Continuous, cost-effective signal analysis for Ethernet-based bus systems. Photo: IMMS.
Continuous, cost-effective signal analysis for Ethernet-based bus systems. Photo: IMMS.

Voices from industry and academia

Friedrich Becker, TURCK Electronics GmbH

”Turck is one of the leading manufacturers in industrial automation. As specialists in sensor, fieldbus, connection and interface technology, RFID systems and Human-Machine Interfaces(HMI), we offer development and manufacture of highest-level automation electronics which increase efficiency and open up options for the machinery of many industries. In the search for the best possible solution to our customers’ automation needs, we are in constant touch with them.

Many of our customers are in search of predictive defect detection in Ethernet cables. In manufacturing, these data transfer cables connecting different machines are at times under heavy mechanical strain, sometimes to breaking point. While engineers search for the elusive faults and problems and carry out repairs, long hours can be lost with processes stopped. As chair of the committee accompanying the Ko2SiBus project I had the chance to advise and help on the development of solutions that might ensure these mechanical faults were foreseen so that downtime was avoided. The project united the efforts of IMMS, Offenburg University and Chemnitz University of Technology (TU) to solve how to provide continuous, affordable signal monitoring for industrial bus systems.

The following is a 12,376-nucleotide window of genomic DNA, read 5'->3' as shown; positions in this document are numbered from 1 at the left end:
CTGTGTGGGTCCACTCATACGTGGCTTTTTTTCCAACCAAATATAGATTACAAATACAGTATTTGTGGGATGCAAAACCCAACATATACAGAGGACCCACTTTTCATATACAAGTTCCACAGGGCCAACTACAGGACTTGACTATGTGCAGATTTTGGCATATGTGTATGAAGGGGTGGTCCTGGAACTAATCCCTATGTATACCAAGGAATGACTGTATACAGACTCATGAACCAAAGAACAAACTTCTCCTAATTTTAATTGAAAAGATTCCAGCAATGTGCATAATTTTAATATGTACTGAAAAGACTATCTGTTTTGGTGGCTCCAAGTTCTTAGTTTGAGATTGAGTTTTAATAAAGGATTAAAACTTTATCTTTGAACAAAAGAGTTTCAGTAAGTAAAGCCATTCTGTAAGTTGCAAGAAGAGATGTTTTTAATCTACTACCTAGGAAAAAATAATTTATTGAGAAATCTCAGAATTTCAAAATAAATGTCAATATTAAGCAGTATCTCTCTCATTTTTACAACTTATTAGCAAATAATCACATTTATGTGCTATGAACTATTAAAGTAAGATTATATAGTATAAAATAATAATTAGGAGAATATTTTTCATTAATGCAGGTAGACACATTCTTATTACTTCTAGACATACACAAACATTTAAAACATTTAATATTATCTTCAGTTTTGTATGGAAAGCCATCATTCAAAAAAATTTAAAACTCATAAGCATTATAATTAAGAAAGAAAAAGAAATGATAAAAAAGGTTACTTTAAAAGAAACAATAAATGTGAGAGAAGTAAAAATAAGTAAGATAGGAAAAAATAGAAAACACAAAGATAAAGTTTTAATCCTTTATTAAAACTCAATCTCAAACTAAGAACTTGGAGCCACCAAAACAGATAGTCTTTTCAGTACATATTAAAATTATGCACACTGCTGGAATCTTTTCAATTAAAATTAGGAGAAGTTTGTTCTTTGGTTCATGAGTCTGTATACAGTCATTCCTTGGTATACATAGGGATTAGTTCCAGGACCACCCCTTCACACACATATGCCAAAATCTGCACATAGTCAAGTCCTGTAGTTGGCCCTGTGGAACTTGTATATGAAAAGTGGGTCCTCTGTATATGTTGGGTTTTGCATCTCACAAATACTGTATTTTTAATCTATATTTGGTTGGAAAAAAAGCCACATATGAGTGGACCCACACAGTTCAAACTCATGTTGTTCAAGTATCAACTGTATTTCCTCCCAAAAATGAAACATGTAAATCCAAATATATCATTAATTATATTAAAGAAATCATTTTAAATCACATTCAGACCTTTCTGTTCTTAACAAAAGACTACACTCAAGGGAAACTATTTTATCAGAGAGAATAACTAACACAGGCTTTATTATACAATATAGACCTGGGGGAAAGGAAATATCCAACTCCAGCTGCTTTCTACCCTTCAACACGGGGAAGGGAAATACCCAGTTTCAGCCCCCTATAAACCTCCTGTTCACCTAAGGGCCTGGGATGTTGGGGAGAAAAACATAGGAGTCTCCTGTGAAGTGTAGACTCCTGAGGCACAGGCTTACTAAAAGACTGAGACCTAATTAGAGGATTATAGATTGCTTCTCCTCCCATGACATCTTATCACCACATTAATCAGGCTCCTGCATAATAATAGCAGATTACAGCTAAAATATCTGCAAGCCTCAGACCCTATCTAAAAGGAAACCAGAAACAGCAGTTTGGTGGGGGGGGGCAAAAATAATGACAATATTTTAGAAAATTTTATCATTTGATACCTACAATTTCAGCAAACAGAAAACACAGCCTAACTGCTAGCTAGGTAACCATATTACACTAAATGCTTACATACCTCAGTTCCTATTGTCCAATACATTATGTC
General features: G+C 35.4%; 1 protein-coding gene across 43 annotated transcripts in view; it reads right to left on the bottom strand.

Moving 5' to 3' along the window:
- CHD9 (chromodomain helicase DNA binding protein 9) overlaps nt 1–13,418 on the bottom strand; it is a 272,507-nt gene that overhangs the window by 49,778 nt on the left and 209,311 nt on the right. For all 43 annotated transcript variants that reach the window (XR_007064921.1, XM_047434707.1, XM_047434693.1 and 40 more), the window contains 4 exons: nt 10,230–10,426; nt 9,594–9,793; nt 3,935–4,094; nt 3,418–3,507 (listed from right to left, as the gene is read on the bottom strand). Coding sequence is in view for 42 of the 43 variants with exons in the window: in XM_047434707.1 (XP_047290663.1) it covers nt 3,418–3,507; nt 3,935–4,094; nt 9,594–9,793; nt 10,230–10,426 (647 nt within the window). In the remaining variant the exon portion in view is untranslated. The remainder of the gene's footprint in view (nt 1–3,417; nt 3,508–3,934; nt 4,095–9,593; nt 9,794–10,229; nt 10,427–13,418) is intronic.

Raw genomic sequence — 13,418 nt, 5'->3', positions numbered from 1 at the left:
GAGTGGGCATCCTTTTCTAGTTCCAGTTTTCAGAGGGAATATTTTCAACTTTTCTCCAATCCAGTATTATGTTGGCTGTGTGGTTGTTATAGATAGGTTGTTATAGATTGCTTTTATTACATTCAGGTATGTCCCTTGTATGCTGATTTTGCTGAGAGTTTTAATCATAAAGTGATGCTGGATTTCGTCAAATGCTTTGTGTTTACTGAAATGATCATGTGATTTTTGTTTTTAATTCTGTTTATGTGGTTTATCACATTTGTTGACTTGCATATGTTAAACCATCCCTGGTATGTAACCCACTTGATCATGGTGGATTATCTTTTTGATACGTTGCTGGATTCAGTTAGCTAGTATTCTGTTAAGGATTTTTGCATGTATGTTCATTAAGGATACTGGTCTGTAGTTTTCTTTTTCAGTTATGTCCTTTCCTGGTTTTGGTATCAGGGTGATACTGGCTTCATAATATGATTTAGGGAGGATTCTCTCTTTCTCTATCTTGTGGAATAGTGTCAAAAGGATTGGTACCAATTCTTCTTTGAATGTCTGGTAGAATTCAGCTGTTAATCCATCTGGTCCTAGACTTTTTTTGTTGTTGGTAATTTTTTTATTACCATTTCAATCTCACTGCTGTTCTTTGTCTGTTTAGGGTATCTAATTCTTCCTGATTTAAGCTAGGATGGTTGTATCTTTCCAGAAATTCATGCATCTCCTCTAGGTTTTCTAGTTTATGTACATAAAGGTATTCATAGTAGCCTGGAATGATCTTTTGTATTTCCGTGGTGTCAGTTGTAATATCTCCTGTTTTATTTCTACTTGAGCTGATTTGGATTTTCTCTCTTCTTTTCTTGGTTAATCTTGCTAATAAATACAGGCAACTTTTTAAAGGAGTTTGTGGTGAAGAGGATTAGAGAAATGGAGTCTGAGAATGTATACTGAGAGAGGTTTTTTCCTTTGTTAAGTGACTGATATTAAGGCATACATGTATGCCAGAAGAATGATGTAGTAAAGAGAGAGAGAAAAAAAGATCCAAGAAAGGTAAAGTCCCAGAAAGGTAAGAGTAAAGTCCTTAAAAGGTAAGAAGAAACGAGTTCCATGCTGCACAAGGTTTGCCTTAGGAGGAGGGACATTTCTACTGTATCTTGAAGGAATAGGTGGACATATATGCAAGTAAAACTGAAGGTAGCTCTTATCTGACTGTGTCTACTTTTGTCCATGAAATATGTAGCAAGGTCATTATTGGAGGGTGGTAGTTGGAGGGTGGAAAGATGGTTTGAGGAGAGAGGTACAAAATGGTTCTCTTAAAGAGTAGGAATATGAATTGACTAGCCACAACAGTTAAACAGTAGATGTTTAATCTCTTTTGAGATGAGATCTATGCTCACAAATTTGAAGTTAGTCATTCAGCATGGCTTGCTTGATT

With its experience in the spheres of signal processing and integrating communications and systems for industry, IMMS contributed significantly to the execution of the science which the partners in Chemnitz and Offenburg derived from theoretical principles in cable diagnostics and communications interfaces. The role of IMMS was to design an embedded system and develop the appropriate circuit concepts. The outcome is a system able to track physical signal parameters in the Ethernet cables. It uses integrated analogue and digital components, reporting deviations to a monitoring centre – a system which has been proven in a demonstration model built jointly by IMMS and the other partners.

I see the project results as highly promising and shall continue to accompany the partners through the next stages, when the system is incorporated into industrial plant and subjected to evaluation. In my view, there is huge potential in integrating these concepts directly into Ethernet-based fieldbus devices. I also view IMMS’ style of working as having great potential. The IMMS developers think through the entire production chain from the pure science to the industrial application and they come up with convincing solutions. This means that IMMS is a valuable partner in innovative work extending well beyond the Ethernet problems here considered. I intend to enter into further joint work with IMMS, including projects of the DFAM.1

1 DFAM: Deutsche Forschungsgesellschaft für Automatisierung und Mikroelektronik e.V., the German research council for automation and microelectronics.

Friedrich Becker, Head of Software & Communications, TURCK Electronics GmbH. Photograph: TURCK Electronics GmbH.

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